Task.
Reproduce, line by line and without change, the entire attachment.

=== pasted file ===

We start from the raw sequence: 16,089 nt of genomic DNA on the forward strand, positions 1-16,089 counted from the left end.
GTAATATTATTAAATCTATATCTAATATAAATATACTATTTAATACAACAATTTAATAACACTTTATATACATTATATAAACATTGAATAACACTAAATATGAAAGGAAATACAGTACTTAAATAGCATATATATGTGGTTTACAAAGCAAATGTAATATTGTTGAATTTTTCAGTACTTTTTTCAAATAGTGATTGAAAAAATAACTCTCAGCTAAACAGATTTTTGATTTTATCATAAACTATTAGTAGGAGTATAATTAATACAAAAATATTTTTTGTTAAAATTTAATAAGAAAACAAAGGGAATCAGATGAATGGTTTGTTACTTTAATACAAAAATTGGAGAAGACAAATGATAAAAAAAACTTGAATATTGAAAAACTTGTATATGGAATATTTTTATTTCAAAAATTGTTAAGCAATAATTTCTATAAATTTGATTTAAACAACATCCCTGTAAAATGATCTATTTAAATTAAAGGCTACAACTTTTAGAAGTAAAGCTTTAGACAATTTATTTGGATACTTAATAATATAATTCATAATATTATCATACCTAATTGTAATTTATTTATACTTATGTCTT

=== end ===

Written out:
We start from the raw sequence: 16,089 nt of genomic DNA on the forward strand, positions 1-16,089 counted from the left end.
GTAATATTATTAAATCTATATCTAATATAAATATACTATTTAATACAACAATTTAATAACACTTTATATACATTATATAAACATTGAATAACACTAAATATGAAAGGAAATACAGTACTTAAATAGCATATATATGTGGTTTACAAAGCAAATGTAATATTGTTGAATTTTTCAGTACTTTTTTCAAATAGTGATTGAAAAAATAACTCTCAGCTAAACAGATTTTTGATTTTATCATAAACTATTAGTAGGAGTATAATTAATACAAAAATATTTTTTGTTAAAATTTAATAAGAAAACAAAGGGAATCAGATGAATGGTTTGTTACTTTAATACAAAAATTGGAGAAGACAAATGATAAAAAAAACTTGAATATTGAAAAACTTGTATATGGAATATTTTTATTTCAAAAATTGTTAAGCAATAATTTCTATAAATTTGATTTAAACAACATCCCTGTAAAATGATCTATTTAAATTAAAGGCTACAACTTTTAGAAGTAAAGCTTTAGACAATTTATTTGGATACTTAATAATATAATTCATAATATTATCATACCTAATTGTAATTTATTTATACTTATGTCTT